The idea about a "Memoir" issue came about after two of us went to the book launch of "One Day I Will Write About This Place" by the Kenyan author Binyavanga Wainaina. How great it was to hear stories about his childhood and hear him field questions about the biographical. In African literature, like in the work of Tsitsi Dangarembga or Chimemanda Ngozi Adichie, childhood stories bring up issues which many people can relate to and which speak about other, more everyday and shared ideas of history which we think almost all of us born on the African continent can relate to in some ways – look also at classics like Chris van Wyk, Richard Rive, Es'kia Mphahlele, you name them. They make us laugh and cry and these stories also have the ability to grab at the heart and memories of other people who have led very different lives. I think these similarities draw us together but also convey a much more layered history of politics in all parts of the world.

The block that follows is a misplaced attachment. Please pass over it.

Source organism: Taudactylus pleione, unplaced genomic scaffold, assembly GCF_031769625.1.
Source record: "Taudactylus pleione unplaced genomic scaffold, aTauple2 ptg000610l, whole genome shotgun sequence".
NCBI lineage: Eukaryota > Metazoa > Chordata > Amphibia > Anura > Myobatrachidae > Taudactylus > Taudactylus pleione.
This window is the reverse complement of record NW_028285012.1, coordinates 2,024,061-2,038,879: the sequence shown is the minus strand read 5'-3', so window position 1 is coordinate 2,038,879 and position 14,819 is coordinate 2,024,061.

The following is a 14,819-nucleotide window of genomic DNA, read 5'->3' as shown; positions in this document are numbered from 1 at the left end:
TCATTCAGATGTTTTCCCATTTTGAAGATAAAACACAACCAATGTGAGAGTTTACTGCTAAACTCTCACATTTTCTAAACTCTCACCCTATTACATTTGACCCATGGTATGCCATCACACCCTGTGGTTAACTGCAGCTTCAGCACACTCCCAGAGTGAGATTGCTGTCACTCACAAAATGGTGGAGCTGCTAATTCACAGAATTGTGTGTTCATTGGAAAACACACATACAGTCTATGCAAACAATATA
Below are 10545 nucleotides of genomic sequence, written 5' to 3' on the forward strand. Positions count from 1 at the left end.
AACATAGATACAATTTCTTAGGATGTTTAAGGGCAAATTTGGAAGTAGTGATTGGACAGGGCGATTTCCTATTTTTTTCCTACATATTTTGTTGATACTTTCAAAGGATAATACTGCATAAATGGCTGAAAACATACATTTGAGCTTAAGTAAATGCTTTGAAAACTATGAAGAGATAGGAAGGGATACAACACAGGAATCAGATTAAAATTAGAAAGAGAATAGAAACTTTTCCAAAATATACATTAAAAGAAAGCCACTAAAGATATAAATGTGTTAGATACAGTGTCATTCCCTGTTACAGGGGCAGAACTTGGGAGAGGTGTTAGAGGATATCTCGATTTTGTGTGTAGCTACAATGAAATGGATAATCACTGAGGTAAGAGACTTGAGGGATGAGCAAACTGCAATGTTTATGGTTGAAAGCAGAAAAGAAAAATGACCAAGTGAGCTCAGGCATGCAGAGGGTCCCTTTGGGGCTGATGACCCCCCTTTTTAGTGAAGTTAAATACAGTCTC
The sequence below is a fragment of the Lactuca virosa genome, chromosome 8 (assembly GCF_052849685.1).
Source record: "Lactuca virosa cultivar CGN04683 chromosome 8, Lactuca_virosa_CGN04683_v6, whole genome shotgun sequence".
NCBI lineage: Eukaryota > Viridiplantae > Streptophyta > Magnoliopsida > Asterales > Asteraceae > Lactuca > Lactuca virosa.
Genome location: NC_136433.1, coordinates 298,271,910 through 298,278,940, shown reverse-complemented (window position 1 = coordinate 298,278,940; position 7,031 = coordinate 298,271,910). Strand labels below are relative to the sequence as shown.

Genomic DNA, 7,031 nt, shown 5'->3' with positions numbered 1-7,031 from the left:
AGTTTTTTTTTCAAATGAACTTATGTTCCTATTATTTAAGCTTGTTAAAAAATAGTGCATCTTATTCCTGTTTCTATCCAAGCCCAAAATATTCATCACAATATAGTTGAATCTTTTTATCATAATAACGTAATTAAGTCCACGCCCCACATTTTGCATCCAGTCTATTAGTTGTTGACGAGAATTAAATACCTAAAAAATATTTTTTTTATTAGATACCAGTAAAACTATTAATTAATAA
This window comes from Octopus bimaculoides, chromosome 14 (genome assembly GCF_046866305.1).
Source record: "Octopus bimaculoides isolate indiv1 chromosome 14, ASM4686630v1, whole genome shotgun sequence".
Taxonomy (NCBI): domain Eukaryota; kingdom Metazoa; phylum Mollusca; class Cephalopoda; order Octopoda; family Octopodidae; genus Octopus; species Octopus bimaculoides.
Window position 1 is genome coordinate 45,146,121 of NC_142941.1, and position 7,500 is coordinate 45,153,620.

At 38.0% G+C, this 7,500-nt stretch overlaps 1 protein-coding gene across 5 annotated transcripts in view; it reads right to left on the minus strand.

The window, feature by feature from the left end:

While we are a bit too young to be writing biographies, we thought it might be a good way to marry the two ghosts of the DRC, the critical and the whimsical. So we started this edition on the "memoir" where we asked people to share their memories with us, for stories or drawings, fragments of thoughts, accepting anything which was submitted.